The Supreme Court Bench sought to ensure transparency in the consultation process by insisting that the opinion of all members of the collegium in respect of each recommendation should be given in writing. The CJI must convey these opinions along with his recommendation to the Government. The answer to the nine questions posed in the Presidential Reference has set the broad framework within which appointment of Judges to the Supreme Court and the High Courts, and also the transfer of Judges should be effected.

While the above scheme appears comprehensively to cover issues relating to appointment of High Court Judges, one aspect that has contributed to delay in finalising appointments is the issue of prompt response by the Government to the names forwarded by the Supreme Court and the High Courts. It is expected that the Government, considering the nature of duty to be discharged, will act with speed and dispatch in such matters. But what happens if this expectation does not materialise? To eliminate unnecessary delays, it may be advisable to consider introducing a deeming provision that provides that if the Government does not respond within a fixed period, it will be deemed it has no objection to the names suggested by the Supreme Court.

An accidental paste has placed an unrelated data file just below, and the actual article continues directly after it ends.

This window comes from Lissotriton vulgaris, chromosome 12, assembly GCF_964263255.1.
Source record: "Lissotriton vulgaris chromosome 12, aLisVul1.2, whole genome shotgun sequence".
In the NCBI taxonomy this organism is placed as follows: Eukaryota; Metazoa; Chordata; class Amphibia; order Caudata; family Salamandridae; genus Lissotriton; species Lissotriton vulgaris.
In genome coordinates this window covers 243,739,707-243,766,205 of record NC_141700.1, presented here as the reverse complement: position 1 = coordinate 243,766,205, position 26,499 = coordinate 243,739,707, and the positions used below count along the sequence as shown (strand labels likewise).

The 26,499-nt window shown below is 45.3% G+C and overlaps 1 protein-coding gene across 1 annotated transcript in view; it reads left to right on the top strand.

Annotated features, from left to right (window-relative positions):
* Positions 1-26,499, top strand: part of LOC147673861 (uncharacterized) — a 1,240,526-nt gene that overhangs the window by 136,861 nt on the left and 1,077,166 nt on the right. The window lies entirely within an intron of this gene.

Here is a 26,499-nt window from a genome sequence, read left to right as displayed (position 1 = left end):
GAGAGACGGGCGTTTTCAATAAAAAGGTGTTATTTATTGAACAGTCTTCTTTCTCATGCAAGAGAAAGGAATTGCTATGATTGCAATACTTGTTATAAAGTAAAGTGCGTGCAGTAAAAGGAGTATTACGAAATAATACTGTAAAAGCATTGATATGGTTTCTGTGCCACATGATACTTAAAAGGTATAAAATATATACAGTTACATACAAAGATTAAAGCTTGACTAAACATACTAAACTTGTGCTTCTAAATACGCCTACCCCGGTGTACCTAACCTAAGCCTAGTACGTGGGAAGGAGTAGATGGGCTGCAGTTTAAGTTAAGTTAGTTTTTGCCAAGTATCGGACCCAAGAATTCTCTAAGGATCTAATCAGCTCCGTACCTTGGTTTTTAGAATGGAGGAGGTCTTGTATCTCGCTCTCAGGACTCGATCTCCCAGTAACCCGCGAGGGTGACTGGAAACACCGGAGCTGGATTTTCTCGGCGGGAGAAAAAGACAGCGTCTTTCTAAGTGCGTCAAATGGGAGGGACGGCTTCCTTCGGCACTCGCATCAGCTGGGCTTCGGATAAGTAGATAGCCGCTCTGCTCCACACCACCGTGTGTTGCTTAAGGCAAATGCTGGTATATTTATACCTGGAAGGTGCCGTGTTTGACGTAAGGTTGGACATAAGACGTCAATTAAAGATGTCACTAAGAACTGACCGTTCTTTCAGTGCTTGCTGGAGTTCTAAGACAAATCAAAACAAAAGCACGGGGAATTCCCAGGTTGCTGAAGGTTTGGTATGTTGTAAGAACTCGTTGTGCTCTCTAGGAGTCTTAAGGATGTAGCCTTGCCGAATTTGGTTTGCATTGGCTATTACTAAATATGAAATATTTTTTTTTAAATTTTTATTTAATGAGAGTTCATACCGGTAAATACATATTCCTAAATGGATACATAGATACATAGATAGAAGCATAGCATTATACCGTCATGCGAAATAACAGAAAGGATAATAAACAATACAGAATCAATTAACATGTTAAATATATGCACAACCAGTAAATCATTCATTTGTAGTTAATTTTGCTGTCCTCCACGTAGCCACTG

Of course, if the Government is in the process of investigating any aspect of the proposed candidate's merits or credibility, then for such reason it may seek extension of time. However, for the system to be effective, it is important that all this should be done within stipulated time frames. In the current system, it is possible for the Government to take unlimited time to `verify' the credentials of the candidates. Such retention of files by the Government seriously undermines judicial independence.

The second issue is the inadequate population-to-judge ratio. Professor Wolfgang Koehling of the University of Bonn has done an interesting study of the Indian legal system and, based on this, published a paper titled "The Economic Consequences of a Weak Judiciary: Insights from India." In this, he tries to establish an empirical relationship between the quality of the Indian judiciary and the economic development of Indian States. On the basis of his studies, he points out that a judiciary that is weakly staffed and inadequately funded, as in India, will inevitably lead to (a) lower per capita income, (b) higher poverty rates, (c) lower private economic activity, (d) poorer public infrastructure, and (e) higher crime rates and more riots.